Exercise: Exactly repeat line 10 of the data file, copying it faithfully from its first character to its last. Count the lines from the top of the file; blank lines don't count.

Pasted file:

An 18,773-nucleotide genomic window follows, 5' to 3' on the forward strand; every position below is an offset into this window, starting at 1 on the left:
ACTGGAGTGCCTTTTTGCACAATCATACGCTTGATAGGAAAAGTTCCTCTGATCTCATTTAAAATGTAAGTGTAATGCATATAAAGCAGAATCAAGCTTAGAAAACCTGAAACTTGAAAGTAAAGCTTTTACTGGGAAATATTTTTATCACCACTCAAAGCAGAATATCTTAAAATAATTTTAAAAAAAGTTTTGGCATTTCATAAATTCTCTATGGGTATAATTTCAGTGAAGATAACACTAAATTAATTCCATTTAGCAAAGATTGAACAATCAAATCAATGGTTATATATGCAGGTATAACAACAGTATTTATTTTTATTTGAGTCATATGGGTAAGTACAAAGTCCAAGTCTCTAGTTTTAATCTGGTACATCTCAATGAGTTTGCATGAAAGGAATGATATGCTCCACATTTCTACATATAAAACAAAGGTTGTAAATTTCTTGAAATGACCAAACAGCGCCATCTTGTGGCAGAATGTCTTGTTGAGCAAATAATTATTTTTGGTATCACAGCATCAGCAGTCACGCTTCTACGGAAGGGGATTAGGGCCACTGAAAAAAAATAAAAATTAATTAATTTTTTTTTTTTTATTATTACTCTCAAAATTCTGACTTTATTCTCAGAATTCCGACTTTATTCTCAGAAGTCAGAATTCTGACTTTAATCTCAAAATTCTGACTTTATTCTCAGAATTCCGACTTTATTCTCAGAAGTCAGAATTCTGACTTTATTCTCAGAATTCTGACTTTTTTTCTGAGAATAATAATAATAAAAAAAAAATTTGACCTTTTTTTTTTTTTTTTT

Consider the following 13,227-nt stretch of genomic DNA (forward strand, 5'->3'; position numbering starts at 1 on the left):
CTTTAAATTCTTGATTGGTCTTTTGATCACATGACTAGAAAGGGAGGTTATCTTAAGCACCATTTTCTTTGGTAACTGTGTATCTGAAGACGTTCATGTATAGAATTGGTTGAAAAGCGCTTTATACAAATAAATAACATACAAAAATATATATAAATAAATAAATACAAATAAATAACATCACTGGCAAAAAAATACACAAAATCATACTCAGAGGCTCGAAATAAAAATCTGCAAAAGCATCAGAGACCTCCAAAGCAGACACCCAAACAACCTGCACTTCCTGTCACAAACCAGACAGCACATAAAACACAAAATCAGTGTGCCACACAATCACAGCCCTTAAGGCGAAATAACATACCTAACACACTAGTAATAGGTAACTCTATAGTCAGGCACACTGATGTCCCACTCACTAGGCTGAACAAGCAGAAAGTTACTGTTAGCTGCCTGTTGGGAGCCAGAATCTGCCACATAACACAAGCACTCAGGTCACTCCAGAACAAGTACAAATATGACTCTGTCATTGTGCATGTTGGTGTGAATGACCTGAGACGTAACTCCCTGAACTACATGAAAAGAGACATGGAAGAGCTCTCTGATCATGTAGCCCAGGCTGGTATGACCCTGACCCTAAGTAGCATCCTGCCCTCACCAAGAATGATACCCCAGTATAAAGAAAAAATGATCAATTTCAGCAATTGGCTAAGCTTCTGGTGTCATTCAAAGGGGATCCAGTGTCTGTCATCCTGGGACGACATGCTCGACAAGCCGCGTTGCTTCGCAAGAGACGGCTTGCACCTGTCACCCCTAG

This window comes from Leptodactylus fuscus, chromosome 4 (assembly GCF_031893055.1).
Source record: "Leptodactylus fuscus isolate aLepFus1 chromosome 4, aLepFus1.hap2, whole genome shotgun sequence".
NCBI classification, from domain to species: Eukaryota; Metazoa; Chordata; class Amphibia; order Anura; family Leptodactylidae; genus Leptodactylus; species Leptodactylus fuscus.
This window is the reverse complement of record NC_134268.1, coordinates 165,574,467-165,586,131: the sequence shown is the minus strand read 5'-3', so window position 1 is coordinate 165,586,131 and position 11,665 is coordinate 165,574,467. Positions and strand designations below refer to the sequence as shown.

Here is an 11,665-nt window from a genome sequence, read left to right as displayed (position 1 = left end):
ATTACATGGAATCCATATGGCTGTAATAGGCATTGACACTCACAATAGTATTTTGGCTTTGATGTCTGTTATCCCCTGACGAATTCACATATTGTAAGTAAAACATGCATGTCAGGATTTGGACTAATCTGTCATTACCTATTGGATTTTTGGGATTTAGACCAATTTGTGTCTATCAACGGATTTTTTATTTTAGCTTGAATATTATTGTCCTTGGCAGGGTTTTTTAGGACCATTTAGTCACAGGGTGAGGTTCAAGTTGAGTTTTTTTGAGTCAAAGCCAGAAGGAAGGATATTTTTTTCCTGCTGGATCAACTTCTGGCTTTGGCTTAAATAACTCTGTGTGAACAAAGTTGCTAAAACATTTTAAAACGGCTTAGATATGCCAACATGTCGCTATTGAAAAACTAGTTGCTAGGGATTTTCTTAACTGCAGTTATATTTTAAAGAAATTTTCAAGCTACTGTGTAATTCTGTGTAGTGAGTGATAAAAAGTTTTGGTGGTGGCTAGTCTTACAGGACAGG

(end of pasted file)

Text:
ATTACATGGAATCCATATGGCTGTAATAGGCATTGACACTCACAATAGTATTTTGGCTTTGATGTCTGTTATCCCCTGACGAATTCACATATTGTAAGTAAAACATGCATGTCAGGATTTGGACTAATCTGTCATTACCTATTGGATTTTTGGGATTTAGACCAATTTGTGTCTATCAACGGATTTTTTATTTTAGCTTGAATATTATTGTCCTTGGCAGGGTTTTTTAGGACCATTTAGTCACAGGGTGAGGTTCAAGTTGAGTTTTTTTGAGTCAAAGCCAGAAGGAAGGATATTTTTTTCCTGCTGGATCAACTTCTGGCTTTGGCTTAAATAACTCTGTGTGAACAAAGTTGCTAAAACATTTTAAAACGGCTTAGATATGCCAACATGTCGCTATTGAAAAACTAGTTGCTAGGGATTTTCTTAACTGCAGTTATATTTTAAAGAAATTTTCAAGCTACTGTGTAATTCTGTGTAGTGAGTGATAAAAAGTTTTGGTGGTGGCTAGTCTTACAGGACAGG